As someone who idolised the late Bruce Lee in his youth, I really ought to have been a bit sharper when I first caught a glance of the title Ip Man, which for some peculiar reason my distracted brain read as I.P. Man, prompting visions of a superhero who ensures fast internet connections. But as those who know their martial arts history and actually read titles properly will know, Ip Man – or more accurately Yip Man – was the first and still the most celebrated teacher of a style of kung fu known as Wing Chun, and whose later students included the aforementioned Bruce Lee. Wilson Yip's film, a huge hit on home turf (it made over over HK$2.8 million in just three weeks*), is set during the 1930s before Yip began formally teaching Wing Chun and shortly before his homeland was invaded by the Japanese.
At the film's start, Yip Man is living in comfortable surroundings in the Fo Shan district of China, an area famed for its martial arts schools. He is unique amongst the district's masters in that he does not take on students, though a quick practice session with the enthusiastic young Lin is enough attract an instant audience and annoy Yip's wife Wing-sing, who is at best irritably tolerant of her husband's devotion to his martial art. When skilled but brutal northern grandmaster Jin visits the area and systematically defeats all of the local masters in combat, Yip responds to a quiet plea from police captain Li Chiu to restore the district's honour, and gives the scornful Jin a sharp lesson in the effectiveness of Wing Chun. But in 1938 the lives of everyone in Fo Shan are turned upside when it is occupied and brutally suppressed by the invading Japanese army, plunging even Yip and his family into poverty. Commanding the local forces is karate master General Miura, who amuses himself by arranging martial arts contests that pit his men against local challengers, who fight for a bag of rice to feed their family if they win. As soon as he sees Yip in action, Miura becomes determined to face him in combat, but Yip has no intention of cooperating with those who have taken his country.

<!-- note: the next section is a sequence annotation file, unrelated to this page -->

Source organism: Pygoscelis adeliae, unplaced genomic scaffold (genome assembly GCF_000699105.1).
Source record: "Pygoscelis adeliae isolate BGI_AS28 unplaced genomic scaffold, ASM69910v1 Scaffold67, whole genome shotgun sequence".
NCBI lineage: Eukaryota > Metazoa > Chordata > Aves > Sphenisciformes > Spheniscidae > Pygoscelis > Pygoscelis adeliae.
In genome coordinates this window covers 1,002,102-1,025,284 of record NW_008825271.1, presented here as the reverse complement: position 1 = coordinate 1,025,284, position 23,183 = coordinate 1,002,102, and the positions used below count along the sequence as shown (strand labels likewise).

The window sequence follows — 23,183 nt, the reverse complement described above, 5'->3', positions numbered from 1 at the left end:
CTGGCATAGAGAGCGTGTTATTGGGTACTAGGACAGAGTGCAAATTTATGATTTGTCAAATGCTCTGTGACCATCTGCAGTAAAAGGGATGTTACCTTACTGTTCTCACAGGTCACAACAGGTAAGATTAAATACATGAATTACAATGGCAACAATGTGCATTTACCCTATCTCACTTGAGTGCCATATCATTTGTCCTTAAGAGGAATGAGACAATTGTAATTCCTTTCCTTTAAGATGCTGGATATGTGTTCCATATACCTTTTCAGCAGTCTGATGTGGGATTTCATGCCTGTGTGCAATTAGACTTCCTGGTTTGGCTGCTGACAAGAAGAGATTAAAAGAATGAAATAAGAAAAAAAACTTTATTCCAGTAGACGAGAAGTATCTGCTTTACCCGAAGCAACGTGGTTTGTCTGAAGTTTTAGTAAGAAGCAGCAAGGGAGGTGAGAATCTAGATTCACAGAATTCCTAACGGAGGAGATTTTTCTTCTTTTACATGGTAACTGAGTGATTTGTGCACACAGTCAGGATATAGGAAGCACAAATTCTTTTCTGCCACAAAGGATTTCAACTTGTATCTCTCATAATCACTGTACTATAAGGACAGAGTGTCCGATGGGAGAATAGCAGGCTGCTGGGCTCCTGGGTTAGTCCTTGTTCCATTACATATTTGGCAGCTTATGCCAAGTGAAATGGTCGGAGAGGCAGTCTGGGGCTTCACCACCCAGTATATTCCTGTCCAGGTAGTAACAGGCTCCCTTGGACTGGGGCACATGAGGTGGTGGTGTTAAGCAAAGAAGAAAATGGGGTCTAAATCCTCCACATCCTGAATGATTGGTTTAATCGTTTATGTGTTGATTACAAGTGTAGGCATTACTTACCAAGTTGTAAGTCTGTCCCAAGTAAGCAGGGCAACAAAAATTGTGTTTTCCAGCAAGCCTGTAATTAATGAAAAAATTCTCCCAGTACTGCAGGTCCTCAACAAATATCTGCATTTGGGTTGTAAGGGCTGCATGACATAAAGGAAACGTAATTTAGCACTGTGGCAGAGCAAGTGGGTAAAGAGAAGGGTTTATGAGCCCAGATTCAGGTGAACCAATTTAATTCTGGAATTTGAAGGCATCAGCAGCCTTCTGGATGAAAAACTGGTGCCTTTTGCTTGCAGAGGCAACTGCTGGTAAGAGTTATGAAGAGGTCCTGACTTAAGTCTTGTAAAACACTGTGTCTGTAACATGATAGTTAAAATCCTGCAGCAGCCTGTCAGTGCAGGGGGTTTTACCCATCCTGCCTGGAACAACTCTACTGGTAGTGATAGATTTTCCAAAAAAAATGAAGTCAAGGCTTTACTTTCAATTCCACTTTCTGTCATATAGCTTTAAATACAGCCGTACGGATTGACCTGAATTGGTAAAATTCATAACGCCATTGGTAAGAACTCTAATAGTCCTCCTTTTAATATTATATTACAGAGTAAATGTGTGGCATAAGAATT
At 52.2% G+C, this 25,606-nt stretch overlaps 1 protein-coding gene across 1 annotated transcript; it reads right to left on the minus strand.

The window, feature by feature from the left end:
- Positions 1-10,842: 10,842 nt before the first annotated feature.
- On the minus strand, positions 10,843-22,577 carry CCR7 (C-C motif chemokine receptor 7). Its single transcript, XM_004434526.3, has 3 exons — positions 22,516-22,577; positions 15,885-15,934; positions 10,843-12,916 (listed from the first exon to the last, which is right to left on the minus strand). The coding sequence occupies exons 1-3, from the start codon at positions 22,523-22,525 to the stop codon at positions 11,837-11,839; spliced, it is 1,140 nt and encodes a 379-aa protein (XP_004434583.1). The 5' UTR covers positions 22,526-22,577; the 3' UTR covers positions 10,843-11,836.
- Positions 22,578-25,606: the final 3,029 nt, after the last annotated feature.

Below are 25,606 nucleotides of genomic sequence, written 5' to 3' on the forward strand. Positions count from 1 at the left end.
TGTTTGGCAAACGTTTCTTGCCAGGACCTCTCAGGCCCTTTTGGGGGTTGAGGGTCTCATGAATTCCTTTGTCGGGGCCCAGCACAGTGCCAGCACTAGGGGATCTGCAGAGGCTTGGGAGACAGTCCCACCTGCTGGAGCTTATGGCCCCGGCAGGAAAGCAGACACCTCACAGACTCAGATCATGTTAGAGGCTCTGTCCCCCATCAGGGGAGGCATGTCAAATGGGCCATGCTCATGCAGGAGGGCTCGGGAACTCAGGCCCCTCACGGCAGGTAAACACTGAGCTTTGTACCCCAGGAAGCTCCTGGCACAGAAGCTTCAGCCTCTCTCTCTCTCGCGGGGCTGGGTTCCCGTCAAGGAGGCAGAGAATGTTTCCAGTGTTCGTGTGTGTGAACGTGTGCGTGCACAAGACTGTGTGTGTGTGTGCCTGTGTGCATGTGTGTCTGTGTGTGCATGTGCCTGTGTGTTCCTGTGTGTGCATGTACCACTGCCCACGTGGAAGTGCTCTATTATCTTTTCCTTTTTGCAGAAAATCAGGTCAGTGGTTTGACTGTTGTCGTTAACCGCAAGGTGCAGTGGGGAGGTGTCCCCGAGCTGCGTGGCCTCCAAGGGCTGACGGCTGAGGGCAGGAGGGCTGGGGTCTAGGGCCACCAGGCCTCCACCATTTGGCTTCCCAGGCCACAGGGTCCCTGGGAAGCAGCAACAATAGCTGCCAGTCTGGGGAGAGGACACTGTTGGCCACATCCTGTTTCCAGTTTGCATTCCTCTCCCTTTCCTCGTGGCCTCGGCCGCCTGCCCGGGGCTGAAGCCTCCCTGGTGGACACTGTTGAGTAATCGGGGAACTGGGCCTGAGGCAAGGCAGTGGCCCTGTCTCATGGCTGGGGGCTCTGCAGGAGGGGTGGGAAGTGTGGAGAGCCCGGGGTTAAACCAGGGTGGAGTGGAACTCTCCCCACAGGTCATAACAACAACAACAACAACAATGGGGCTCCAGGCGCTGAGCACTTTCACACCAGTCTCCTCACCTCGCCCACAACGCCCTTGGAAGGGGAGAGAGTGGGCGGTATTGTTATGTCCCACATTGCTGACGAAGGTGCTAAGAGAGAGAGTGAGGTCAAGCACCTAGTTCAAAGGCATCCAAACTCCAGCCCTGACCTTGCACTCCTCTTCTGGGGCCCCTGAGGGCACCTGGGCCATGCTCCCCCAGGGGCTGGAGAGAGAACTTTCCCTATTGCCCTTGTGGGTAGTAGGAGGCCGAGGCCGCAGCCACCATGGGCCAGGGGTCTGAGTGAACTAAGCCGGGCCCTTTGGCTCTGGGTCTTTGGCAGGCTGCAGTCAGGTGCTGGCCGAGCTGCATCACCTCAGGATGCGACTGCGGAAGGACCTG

Let's get one thing straight – Ip Man is no straight biography of its title character but a martial arts actioner that takes inspiration from his life story. Much of it thus plays to the standard genre formula, complete with angelic heroes, unspeakably evil villains, decent ordinary folk who get beaten seven ways from Sunday, and violent vengeance dished out those who have wronged the good. Thus when Jin stomps into town and beats up the Fo Shan masters, we know that Yip will put his reluctance to fight on hold and beat the man silly. And when one of Yip's friends is killed in a fight with Miura, it's only a matter of time before Yip returns the beating with serious interest.
All of which is fine by me. As has been repeated many times on this very site, martial arts cinema is formulaic by its very nature and the primary rewards lie not in the originality of its plots but in the presentation, performance and choreography of its combat, and on this score Ip Man strikes gold. Although the wire work is occasionally visible in acrobatics that could not have been achieved any other way, this is old-school screen fighting at its blistering best, where we get to appreciate the physical skills of the performers and the inventiveness of the fight arranger, and where the director understands how best to showcase both instead of burying them in a blizzard of machine-gun editing. Choreographed by the legendary Sammo Hung, the fights are superbly staged, the breathless pace and comic overtones of Yip's extended first battle with Jin taking a considerably darker turn when he defeats ten Japanese opponents in a wince-inducing fury of breaking bones and vicious multiple-contact hits.